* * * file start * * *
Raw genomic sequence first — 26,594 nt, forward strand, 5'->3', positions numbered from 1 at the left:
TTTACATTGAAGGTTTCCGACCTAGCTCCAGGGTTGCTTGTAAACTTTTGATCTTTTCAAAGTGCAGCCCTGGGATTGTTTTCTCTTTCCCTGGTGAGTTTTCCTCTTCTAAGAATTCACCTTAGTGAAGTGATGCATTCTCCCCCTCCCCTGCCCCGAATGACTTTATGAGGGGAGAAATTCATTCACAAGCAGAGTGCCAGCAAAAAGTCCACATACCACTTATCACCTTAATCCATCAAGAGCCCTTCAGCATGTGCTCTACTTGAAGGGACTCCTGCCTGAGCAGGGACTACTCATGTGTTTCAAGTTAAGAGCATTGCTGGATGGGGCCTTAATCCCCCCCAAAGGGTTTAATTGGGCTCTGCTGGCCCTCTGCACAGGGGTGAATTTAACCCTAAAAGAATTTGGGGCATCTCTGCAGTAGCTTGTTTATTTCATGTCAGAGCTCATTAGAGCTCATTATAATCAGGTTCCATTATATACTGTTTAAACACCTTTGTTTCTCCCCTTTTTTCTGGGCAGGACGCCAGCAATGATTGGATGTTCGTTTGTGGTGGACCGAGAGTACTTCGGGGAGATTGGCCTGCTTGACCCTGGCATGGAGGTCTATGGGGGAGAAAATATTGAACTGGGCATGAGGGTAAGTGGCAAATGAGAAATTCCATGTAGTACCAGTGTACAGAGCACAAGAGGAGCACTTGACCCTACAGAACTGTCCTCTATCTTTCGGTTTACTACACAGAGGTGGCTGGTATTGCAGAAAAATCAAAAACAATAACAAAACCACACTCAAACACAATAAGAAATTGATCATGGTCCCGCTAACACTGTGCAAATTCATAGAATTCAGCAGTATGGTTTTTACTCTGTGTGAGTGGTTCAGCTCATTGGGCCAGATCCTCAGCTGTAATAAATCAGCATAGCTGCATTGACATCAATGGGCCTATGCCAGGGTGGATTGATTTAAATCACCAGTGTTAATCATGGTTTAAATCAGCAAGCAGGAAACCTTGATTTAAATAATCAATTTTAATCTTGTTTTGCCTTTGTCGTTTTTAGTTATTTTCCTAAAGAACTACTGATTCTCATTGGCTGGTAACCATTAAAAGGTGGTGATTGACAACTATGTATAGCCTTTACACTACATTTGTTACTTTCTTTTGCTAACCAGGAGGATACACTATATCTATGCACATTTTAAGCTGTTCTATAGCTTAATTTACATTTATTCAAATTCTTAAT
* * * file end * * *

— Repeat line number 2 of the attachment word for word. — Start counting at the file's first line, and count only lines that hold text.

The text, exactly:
TTTACATTGAAGGTTTCCGACCTAGCTCCAGGGTTGCTTGTAAACTTTTGATCTTTTCAAAGTGCAGCCCTGGGATTGTTTTCTCTTTCCCTGGTGAGTTTTCCTCTTCTAAGAATTCACCTTAGTGAAGTGATGCATTCTCCCCCTCCCCTGCCCCGAATGACTTTATGAGGGGAGAAATTCATTCACAAGCAGAGTGCCAGCAAAAAGTCCACATACCACTTATCACCTTAATCCATCAAGAGCCCTTCAGCATGTGCTCTACTTGAAGGGACTCCTGCCTGAGCAGGGACTACTCATGTGTTTCAAGTTAAGAGCATTGCTGGATGGGGCCTTAATCCCCCCCAAAGGGTTTAATTGGGCTCTGCTGGCCCTCTGCACAGGGGTGAATTTAACCCTAAAAGAATTTGGGGCATCTCTGCAGTAGCTTGTTTATTTCATGTCAGAGCTCATTAGAGCTCATTATAATCAGGTTCCATTATATACTGTTTAAACACCTTTGTTTCTCCCCTTTTTTCTGGGCAGGACGCCAGCAATGATTGGATGTTCGTTTGTGGTGGACCGAGAGTACTTCGGGGAGATTGGCCTGCTTGACCCTGGCATGGAGGTCTATGGGGGAGAAAATATTGAACTGGGCATGAGGGTAAGTGGCAAATGAGAAATTCCATGTAGTACCAGTGTACAGAGCACAAGAGGAGCACTTGACCCTACAGAACTGTCCTCTATCTTTCGGTTTACTACACAGAGGTGGCTGGTATTGCAGAAAAATCAAAAACAATAACAAAACCACACTCAAACACAATAAGAAATTGATCATGGTCCCGCTAACACTGTGCAAATTCATAGAATTCAGCAGTATGGTTTTTACTCTGTGTGAGTGGTTCAGCTCATTGGGCCAGATCCTCAGCTGTAATAAATCAGCATAGCTGCATTGACATCAATGGGCCTATGCCAGGGTGGATTGATTTAAATCACCAGTGTTAATCATGGTTTAAATCAGCAAGCAGGAAACCTTGATTTAAATAATCAATTTTAATCTTGTTTTGCCTTTGTCGTTTTTAGTTATTTTCCTAAAGAACTACTGATTCTCATTGGCTGGTAACCATTAAAAGGTGGTGATTGACAACTATGTATAGCCTTTACACTACATTTGTTACTTTCTTTTGCTAACCAGGAGGATACACTATATCTATGCACATTTTAAGCTGTTCTATAGCTTAATTTACATTTATTCAAATTCTTAAT